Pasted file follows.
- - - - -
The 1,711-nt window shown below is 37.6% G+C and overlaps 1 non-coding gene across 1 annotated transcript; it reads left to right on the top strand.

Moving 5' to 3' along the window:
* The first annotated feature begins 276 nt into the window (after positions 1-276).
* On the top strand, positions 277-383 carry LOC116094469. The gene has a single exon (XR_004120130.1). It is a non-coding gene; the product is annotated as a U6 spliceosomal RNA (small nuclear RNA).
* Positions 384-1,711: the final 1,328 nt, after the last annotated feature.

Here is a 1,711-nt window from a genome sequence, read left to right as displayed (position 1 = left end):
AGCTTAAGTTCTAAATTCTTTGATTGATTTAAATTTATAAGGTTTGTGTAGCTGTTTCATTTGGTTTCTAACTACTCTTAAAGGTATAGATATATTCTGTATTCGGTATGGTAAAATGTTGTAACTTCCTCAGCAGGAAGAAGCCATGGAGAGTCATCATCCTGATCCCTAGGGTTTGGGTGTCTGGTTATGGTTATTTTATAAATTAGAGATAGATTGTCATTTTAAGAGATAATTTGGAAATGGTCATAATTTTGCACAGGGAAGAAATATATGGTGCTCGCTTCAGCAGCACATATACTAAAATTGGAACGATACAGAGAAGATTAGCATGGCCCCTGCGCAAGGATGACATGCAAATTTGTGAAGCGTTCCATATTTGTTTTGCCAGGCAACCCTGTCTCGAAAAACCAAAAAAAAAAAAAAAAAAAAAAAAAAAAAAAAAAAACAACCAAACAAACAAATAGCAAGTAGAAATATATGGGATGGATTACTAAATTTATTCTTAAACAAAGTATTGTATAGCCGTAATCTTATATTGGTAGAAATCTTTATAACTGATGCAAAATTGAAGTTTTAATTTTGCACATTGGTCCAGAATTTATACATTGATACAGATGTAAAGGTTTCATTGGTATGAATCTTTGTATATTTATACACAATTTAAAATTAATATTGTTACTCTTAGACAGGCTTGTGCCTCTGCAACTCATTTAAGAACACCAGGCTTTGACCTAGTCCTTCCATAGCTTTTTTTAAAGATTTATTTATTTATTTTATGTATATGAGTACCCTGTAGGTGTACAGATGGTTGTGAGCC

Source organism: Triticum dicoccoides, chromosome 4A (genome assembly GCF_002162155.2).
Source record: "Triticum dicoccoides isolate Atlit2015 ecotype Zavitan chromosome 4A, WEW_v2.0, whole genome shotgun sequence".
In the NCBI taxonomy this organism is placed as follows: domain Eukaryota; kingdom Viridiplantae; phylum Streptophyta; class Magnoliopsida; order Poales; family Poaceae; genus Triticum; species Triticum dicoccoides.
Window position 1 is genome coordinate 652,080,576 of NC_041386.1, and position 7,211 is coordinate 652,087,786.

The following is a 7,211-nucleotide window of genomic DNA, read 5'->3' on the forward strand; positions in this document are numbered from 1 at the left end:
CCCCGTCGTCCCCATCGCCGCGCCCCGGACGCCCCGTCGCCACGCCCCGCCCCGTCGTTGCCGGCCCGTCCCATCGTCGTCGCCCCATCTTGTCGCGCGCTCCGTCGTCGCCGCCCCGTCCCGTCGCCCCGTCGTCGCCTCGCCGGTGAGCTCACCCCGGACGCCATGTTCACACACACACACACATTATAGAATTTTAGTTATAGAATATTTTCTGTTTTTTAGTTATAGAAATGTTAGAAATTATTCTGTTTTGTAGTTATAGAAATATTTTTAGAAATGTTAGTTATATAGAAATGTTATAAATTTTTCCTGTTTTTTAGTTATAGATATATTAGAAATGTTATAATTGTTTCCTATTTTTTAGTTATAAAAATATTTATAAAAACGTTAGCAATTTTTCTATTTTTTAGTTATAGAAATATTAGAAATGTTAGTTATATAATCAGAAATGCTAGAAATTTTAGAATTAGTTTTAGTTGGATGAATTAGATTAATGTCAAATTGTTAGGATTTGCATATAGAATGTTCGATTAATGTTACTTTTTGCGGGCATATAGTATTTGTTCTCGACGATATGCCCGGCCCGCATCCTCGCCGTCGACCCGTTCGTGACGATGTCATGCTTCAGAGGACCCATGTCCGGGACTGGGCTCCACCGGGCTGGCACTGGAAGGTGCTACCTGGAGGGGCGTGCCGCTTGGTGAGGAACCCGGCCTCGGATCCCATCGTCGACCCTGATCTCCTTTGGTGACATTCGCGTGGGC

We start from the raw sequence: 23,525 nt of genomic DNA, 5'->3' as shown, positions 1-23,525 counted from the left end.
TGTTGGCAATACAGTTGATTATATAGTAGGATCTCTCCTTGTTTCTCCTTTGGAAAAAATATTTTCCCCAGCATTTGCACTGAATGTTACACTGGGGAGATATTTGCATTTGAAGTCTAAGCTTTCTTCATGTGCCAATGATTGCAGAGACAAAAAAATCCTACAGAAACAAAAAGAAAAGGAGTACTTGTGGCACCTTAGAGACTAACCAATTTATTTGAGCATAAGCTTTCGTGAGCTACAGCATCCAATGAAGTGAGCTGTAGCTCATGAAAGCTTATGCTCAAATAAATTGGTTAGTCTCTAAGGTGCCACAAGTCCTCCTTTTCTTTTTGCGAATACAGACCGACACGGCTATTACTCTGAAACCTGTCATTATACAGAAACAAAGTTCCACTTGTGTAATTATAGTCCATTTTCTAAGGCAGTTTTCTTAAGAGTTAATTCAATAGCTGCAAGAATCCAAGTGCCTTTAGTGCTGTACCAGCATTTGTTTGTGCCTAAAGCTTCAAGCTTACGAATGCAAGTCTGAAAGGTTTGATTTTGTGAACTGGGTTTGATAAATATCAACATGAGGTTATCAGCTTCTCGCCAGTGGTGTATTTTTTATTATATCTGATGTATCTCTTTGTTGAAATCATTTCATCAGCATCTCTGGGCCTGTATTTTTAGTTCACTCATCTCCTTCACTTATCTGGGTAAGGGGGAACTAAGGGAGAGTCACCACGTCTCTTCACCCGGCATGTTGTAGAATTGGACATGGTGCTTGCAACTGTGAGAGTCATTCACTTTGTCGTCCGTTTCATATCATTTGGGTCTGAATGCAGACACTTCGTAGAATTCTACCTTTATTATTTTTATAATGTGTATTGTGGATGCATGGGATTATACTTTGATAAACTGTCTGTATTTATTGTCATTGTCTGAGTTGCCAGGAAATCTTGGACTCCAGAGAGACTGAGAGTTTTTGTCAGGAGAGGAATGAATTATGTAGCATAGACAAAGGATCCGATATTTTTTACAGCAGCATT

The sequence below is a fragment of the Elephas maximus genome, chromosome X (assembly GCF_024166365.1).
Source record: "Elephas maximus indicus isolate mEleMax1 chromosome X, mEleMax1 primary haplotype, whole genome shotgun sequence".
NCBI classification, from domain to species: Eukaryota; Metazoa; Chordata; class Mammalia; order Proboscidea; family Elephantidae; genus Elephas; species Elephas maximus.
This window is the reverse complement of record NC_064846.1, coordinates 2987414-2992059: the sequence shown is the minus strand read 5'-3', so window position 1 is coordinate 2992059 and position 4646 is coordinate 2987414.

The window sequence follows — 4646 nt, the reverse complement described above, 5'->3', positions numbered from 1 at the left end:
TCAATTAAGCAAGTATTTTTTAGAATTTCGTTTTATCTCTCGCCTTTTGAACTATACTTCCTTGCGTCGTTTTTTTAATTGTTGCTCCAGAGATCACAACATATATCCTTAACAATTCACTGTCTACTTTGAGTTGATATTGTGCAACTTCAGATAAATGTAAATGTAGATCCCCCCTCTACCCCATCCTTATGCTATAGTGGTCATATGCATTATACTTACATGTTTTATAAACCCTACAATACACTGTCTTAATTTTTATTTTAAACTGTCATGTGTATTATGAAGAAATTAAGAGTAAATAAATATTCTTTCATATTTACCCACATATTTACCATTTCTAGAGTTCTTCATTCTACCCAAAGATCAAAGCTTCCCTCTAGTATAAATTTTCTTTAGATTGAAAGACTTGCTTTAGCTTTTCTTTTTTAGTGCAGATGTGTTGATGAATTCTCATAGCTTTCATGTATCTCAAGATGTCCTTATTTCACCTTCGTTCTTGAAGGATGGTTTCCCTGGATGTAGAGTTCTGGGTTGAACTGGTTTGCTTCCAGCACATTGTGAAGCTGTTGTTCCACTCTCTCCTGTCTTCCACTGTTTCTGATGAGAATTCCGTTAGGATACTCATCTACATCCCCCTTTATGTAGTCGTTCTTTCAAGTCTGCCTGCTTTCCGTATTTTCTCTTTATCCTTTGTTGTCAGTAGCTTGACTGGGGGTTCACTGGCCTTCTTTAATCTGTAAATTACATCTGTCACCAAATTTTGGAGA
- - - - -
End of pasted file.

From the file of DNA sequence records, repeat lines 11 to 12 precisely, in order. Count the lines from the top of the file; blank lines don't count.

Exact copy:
Window position 1 is genome coordinate 652,080,576 of NC_041386.1, and position 7,211 is coordinate 652,087,786.

The following is a 7,211-nucleotide window of genomic DNA, read 5'->3' on the forward strand; positions in this document are numbered from 1 at the left end: